Sushi — Or Not Sushi? That Is the Question

By David L. Brown

How can we tell when a species is endangered? One clue is when people are willing to pay an arm and a leg to eat the unfortunate few remaining members.

tuna-sushiRecently a 511 lb. northern bluefin tuna, one of the most sought-after fish in the world for sushi, was sold at Tokyo’s Tuskiji fish market for $175,000. By that afternoon, customers at Kyubey, a nearby star-rated restaurant, were chowing down on the tuna’s fatty belly meat. The story was reported by Scientific American on-line, here.

The idea that a single fish could be worth $342.50 a pound is astonishing, especially considering the number of people on Earth who go to bed hungry each night. It is a fact that many struggle to survive on as little as a dollar a day. For one of those unfortunate individuals, (should they become immortal) $175,000 could equal their income for 480 years, or about 20 generations. Or, conversely, it would be equal to the income of 480 impoverished people for an entire year. Just one fish.

There is growing evidence that the norhern bluefin may be in danger of extinction. The SciAm article reported on a move toward banning harvest of the increasingly rare fish, one of the top predator species of the ocean. Only the northern bluefin would be affected, not the Pacific and southern varieties—but it appears the northern bluefin is the one most loved by diners, especially in Japan which imports 80 percent of the bluefin catch in the Atlantic and Mediterranean.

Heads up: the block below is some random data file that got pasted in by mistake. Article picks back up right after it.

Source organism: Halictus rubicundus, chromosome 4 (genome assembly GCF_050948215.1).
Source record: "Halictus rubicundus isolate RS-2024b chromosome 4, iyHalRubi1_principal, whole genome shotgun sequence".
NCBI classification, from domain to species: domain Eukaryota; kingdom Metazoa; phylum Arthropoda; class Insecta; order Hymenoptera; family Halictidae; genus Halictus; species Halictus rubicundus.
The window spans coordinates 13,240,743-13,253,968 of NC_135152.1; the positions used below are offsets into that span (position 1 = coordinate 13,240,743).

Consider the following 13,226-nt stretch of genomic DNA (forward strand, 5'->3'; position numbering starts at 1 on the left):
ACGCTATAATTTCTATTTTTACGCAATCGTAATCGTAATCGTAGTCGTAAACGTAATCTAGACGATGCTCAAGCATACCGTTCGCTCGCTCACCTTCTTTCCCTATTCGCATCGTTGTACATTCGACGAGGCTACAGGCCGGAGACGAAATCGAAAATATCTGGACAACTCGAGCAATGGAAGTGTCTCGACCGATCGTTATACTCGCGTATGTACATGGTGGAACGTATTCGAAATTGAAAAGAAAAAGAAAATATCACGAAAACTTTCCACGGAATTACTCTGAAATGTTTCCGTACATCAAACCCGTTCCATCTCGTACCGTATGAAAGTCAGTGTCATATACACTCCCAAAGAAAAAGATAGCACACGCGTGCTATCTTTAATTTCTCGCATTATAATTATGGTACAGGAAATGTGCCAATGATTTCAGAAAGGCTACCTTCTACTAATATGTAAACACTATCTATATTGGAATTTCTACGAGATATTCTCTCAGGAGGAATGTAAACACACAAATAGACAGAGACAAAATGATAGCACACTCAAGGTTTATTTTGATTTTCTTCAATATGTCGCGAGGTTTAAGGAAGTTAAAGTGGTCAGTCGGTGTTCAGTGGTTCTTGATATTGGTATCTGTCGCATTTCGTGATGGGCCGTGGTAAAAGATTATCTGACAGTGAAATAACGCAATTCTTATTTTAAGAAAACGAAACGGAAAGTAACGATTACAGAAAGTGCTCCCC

Markets and the effects of greed and avarice are more powerful than nature, common sense, and human self-preservation all added together, at least for the time being, so with demand for bluefin sushi so high that it can support stratospheric prices it seems likely that protecting the fish will be difficult or impossible. One problem is that even experts have difficulty telling the difference between the three varieties of bluefin (although sushi eaters apparently can, or at least believe they can).

Listing as an endangered species does not necessarily have much effect. The demand for rhinoceros horns for dagger handles among Arabs and potions among aging Chinese and Vietnamese has forced many rhino species to the very edge of extinction. Modern-day poachers hunt rhinos with AK-47s and sometimes from helicopters, quickly removing the horns with chainsaws and leaving the bodies to rot. The market for rhino horns has continued to thrive even though several major rhino varieties have been  placed on the world endangered species list (CITES) and even China banned the sale of rhino horn 17 years ago.

In a similar way, it seems likely that greedy fishers, fish mongers, and restaurant operators will find ways around a bluefin tuna ban. After all, the mindset of our present world economy seems to be that money is the root of everything that is good and the environment be damned. The plundering of nature will continue apace as long as humans have a yen (or dollar, euro or pound) for rare delicacies from the sea.

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